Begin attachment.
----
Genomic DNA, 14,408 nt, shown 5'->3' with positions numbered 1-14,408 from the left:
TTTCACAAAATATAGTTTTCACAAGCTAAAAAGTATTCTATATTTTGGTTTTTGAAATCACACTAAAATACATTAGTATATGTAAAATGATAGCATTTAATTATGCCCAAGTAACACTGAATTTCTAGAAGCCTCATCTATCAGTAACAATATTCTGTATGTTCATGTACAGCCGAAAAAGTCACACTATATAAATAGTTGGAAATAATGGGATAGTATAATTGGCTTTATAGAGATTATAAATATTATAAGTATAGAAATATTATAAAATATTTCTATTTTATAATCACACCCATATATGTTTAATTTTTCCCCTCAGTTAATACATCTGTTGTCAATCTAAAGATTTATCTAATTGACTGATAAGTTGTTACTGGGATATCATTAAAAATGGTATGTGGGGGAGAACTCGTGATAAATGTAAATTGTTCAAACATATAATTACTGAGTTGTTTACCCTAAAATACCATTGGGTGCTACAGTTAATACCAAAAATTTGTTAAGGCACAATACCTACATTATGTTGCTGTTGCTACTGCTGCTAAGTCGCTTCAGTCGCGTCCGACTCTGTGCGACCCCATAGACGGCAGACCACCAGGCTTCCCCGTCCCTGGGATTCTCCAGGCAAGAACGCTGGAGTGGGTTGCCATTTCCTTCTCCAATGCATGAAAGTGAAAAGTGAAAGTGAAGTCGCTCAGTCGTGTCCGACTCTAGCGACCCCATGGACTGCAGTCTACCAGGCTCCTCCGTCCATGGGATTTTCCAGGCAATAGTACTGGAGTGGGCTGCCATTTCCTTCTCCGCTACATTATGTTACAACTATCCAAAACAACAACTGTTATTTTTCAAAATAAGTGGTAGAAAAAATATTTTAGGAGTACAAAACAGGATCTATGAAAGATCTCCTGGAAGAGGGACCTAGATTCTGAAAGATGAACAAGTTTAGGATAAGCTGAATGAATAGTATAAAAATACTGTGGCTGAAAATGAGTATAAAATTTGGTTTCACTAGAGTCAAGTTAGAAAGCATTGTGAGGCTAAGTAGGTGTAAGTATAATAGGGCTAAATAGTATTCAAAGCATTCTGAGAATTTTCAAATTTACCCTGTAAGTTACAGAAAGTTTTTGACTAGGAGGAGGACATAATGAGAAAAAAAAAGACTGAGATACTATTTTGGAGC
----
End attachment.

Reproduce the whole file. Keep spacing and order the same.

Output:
Genomic DNA, 14,408 nt, shown 5'->3' with positions numbered 1-14,408 from the left:
TTTCACAAAATATAGTTTTCACAAGCTAAAAAGTATTCTATATTTTGGTTTTTGAAATCACACTAAAATACATTAGTATATGTAAAATGATAGCATTTAATTATGCCCAAGTAACACTGAATTTCTAGAAGCCTCATCTATCAGTAACAATATTCTGTATGTTCATGTACAGCCGAAAAAGTCACACTATATAAATAGTTGGAAATAATGGGATAGTATAATTGGCTTTATAGAGATTATAAATATTATAAGTATAGAAATATTATAAAATATTTCTATTTTATAATCACACCCATATATGTTTAATTTTTCCCCTCAGTTAATACATCTGTTGTCAATCTAAAGATTTATCTAATTGACTGATAAGTTGTTACTGGGATATCATTAAAAATGGTATGTGGGGGAGAACTCGTGATAAATGTAAATTGTTCAAACATATAATTACTGAGTTGTTTACCCTAAAATACCATTGGGTGCTACAGTTAATACCAAAAATTTGTTAAGGCACAATACCTACATTATGTTGCTGTTGCTACTGCTGCTAAGTCGCTTCAGTCGCGTCCGACTCTGTGCGACCCCATAGACGGCAGACCACCAGGCTTCCCCGTCCCTGGGATTCTCCAGGCAAGAACGCTGGAGTGGGTTGCCATTTCCTTCTCCAATGCATGAAAGTGAAAAGTGAAAGTGAAGTCGCTCAGTCGTGTCCGACTCTAGCGACCCCATGGACTGCAGTCTACCAGGCTCCTCCGTCCATGGGATTTTCCAGGCAATAGTACTGGAGTGGGCTGCCATTTCCTTCTCCGCTACATTATGTTACAACTATCCAAAACAACAACTGTTATTTTTCAAAATAAGTGGTAGAAAAAATATTTTAGGAGTACAAAACAGGATCTATGAAAGATCTCCTGGAAGAGGGACCTAGATTCTGAAAGATGAACAAGTTTAGGATAAGCTGAATGAATAGTATAAAAATACTGTGGCTGAAAATGAGTATAAAATTTGGTTTCACTAGAGTCAAGTTAGAAAGCATTGTGAGGCTAAGTAGGTGTAAGTATAATAGGGCTAAATAGTATTCAAAGCATTCTGAGAATTTTCAAATTTACCCTGTAAGTTACAGAAAGTTTTTGACTAGGAGGAGGACATAATGAGAAAAAAAAAGACTGAGATACTATTTTGGAGC